Penny Dreadful Episode 5 Review: “Closer Than Sisters”

In which James Bond and Vesper Lynd totally get it on again.
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This week’s episode of Penny Dreadful was one giant epistolary flashback, all about Vanessa’s childhood and backstory. And also a little bit about the devil. Well, it’s Penny Dreadful; what else did you expect from a childhood tale?

This is a tough episode to review, in that it undoubtedly slows the forward momentum of the show and (being a flashback) we don’t get much narrative continuation; at the same time, I think it might just be my favorite episode of the season. Just when you thought Eva Green couldn’t get any radder than that séance scene, we get a whole episode pretty much dedicated to how badass she is. Excellent.

Composed like an epistolary novel through a series of letters from Vanessa to Mina, we discover that the Murray family and the Ives family were next door neighbors, as close as can be. And I mean so super close; Vanessa accidentally walks in on her mother and Malcolm Murray gettin’ busy in the hedge garden (so that mystery from the séance is finally solved, and incest-free at that—but could Sir Malcolm be Vanessa’s father?). Vanessa and Mina grow up together, the best of besties; Mina, conservative and cautious, while Vanessa is brash and impulsive. That is, of course, until Vanessa ends up banging Mina’s fiancé, the mustachioed Captain Branson. Vanessa’s all, “Oh, no, but I’ve been stalked by an evil force ever since I saw our parents doing it,” but, really. There’s no good reason to bang your bestie’s fiancé. Not ever.

Sadly, this all leads to some fairly difficult-to-watch scenes after Vanessa is incarcerated in a women’s asylum, where she’s treated for “psycho-sexual hysteria.” Funny thing about Victorian asylums—they could lock women away for pretty much any reason at all, and the women themselves were powerless to stop it. Your husband thinks you have too many “ideas?” Time for the asylum! Causing problems for your family? Asylum-town! It didn’t help that at the time, hysteria was a completely legitimate medical diagnosis, often thought to be a hereditary disorder of the uterus which could be responsible for anything from seizures to the unfortunate desire to read too much (seriously). Sadly for Vanessa, it seems this particular asylum had not taken up the (very common) use of the vibrator as a cure for sexually-motivated hysteria, and instead she’s made to undergo some pretty brutal brain surgery.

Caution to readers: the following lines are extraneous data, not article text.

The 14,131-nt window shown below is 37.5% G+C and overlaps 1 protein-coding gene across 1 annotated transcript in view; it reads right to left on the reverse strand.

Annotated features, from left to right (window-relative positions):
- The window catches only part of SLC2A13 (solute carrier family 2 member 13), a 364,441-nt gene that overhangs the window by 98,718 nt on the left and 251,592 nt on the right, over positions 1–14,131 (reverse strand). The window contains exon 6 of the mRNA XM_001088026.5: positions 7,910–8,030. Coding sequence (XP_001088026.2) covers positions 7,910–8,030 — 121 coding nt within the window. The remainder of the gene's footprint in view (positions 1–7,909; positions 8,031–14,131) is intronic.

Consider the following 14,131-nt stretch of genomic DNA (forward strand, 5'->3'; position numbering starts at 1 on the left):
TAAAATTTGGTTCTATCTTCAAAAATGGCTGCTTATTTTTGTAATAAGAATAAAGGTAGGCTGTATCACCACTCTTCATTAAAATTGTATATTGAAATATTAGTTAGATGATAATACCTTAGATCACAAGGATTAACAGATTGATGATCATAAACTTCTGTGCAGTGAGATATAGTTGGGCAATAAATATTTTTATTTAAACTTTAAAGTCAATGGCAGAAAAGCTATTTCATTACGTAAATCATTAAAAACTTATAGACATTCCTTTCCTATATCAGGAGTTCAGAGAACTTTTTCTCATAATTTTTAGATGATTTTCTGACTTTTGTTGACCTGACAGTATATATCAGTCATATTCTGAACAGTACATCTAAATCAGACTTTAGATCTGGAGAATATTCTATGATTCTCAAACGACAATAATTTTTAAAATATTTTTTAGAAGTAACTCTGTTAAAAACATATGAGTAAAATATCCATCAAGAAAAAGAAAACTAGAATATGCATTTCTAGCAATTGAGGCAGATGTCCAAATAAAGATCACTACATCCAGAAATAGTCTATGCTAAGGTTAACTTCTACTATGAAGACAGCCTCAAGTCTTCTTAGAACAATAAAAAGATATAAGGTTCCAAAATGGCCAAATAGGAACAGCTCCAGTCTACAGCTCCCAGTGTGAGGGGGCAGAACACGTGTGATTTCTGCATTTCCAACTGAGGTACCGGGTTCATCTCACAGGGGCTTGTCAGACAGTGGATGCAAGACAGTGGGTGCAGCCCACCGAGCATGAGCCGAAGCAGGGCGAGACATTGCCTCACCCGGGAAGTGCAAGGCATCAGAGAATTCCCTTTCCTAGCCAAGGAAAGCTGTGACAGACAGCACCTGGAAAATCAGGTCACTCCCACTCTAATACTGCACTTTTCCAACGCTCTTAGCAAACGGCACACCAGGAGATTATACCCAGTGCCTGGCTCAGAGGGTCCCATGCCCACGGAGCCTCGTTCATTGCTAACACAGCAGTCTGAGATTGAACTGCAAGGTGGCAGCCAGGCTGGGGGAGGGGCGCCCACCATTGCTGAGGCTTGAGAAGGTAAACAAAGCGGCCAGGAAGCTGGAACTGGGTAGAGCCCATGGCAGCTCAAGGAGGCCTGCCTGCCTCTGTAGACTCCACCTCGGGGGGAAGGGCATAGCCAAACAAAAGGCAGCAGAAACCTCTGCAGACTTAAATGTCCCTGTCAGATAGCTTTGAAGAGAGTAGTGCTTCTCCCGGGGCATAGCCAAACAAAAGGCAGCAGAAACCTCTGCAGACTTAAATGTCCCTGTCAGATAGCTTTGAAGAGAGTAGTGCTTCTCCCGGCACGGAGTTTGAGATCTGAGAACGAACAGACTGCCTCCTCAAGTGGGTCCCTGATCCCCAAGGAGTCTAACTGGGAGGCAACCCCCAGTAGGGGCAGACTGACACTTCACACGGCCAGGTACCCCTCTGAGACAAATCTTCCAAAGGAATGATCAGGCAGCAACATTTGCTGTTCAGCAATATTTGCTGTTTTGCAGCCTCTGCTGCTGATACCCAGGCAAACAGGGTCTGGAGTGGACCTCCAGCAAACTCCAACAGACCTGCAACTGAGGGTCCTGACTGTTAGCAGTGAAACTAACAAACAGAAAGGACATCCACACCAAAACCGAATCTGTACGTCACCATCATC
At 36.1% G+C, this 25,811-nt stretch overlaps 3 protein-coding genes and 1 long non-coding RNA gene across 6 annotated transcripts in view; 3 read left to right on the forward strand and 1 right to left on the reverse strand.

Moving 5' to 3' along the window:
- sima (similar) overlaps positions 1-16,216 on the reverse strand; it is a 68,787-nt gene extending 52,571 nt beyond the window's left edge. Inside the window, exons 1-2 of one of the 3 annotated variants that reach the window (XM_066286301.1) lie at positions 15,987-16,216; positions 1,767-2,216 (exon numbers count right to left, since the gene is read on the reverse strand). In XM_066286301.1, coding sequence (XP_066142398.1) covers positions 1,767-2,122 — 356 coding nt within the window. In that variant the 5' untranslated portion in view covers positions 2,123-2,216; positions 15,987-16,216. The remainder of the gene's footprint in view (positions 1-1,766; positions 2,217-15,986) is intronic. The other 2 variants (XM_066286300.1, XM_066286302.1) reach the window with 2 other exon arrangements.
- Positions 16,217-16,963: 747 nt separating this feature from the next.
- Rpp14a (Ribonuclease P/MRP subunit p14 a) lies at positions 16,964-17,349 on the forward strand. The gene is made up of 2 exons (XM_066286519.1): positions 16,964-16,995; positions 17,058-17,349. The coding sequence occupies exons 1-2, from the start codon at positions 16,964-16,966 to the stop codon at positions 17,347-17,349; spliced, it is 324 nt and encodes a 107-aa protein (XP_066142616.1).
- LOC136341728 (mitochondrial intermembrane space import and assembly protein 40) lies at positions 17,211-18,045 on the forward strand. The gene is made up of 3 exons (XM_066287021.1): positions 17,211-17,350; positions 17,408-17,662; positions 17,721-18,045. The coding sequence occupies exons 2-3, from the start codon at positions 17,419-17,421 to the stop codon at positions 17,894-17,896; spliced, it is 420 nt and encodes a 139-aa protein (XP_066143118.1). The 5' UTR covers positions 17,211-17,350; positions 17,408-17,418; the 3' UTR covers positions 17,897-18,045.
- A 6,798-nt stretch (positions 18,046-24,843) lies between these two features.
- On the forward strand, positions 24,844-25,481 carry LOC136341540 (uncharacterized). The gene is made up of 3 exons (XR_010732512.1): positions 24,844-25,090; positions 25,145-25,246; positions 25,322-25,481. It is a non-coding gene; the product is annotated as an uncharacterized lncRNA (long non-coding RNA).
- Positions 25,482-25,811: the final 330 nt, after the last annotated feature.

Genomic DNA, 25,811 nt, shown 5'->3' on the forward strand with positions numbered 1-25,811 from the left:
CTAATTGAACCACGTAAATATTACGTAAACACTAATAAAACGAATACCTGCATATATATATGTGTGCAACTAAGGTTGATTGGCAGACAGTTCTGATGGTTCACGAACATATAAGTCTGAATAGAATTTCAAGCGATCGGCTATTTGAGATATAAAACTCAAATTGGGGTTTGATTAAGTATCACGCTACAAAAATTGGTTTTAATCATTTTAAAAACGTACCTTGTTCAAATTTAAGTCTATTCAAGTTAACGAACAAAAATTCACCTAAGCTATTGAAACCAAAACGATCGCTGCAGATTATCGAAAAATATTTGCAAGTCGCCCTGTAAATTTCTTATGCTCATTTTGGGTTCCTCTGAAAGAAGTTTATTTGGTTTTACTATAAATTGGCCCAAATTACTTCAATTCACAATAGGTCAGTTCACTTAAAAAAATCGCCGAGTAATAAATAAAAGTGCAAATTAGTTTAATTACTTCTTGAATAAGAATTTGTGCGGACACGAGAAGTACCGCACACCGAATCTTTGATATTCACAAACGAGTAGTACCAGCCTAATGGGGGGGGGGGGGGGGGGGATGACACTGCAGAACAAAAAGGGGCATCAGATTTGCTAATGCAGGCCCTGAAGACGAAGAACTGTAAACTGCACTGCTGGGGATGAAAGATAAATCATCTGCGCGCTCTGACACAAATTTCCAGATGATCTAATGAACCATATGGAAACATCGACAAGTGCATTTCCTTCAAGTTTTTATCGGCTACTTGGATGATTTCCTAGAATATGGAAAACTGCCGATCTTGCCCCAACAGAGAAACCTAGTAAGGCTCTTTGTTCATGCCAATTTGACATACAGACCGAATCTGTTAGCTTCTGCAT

But the fun isn’t over for Vanessa yet; she’s visited by Amun-Ra, the devil himself, in the form of none other than Sir Malcolm Murray. In the creepiest of creepy reversals, it’s Vanessa’s mother who walks in on them this time. And she dies. What I’m trying to say is Vanessa probably carries around a lot of guilt, like, all the time.

We’ve seen Vanessa take up the mantle of several different Victorian archetypes, including the Gothic woman, the Holmesian deducer, and the spiritualist. But “Closer Than Sisters” suggests that perhaps our Miss Ives is something else altogether; over taxidermy projects (because we’ve learned nothing from this show if not stop messing with things that are supposed to be dead), Vanessa suggests that you must name a thing to make it real—like a witch’s spell. The old-timey, persecute-y view of witches is that they would “commune with the devil” in order to work their spells—and Vanessa definitely got her communing on with the Sir Malcomized devil this week. So it seems we have our witch.

“Closer Than Sisters” was a brilliant character piece, and episode five (of an eight episode season) isn’t a bad place to put a slow-moving hour like this. But I hope the next three episodes give us nothing but non-stop movement forward—I need more answers!

You can (and should) check out Penny Dreadful Sunday nights at 10pm on Showtime!

Previously in Penny Dreadful Reviews

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Sam Maggs
Sam Maggs is a writer and televisioner, currently hailing from the Kingdom of the North (Toronto). Her first book, THE FANGIRL'S GUIDE TO THE GALAXY will be out soon from Quirk Books. Sam’s parents saw Star Wars: A New Hope 24 times when it first came out, so none of this is really her fault.